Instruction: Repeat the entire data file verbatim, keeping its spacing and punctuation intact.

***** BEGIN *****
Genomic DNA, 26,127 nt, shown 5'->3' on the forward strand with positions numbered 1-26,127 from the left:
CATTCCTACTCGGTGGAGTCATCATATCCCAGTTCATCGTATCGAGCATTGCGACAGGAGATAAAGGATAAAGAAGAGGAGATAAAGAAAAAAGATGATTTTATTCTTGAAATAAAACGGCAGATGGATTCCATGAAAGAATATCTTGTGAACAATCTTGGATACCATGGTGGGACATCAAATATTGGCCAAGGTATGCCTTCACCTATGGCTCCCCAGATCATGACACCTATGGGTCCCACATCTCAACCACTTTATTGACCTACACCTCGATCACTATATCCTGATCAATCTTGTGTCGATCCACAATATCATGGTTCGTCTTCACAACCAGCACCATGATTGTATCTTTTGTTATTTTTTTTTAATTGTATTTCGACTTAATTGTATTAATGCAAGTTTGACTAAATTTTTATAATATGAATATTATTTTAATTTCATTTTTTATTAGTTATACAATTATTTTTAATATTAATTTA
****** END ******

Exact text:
Genomic DNA, 26,127 nt, shown 5'->3' on the forward strand with positions numbered 1-26,127 from the left:
CATTCCTACTCGGTGGAGTCATCATATCCCAGTTCATCGTATCGAGCATTGCGACAGGAGATAAAGGATAAAGAAGAGGAGATAAAGAAAAAAGATGATTTTATTCTTGAAATAAAACGGCAGATGGATTCCATGAAAGAATATCTTGTGAACAATCTTGGATACCATGGTGGGACATCAAATATTGGCCAAGGTATGCCTTCACCTATGGCTCCCCAGATCATGACACCTATGGGTCCCACATCTCAACCACTTTATTGACCTACACCTCGATCACTATATCCTGATCAATCTTGTGTCGATCCACAATATCATGGTTCGTCTTCACAACCAGCACCATGATTGTATCTTTTGTTATTTTTTTTTAATTGTATTTCGACTTAATTGTATTAATGCAAGTTTGACTAAATTTTTATAATATGAATATTATTTTAATTTCATTTTTTATTAGTTATACAATTATTTTTAATATTAATTTA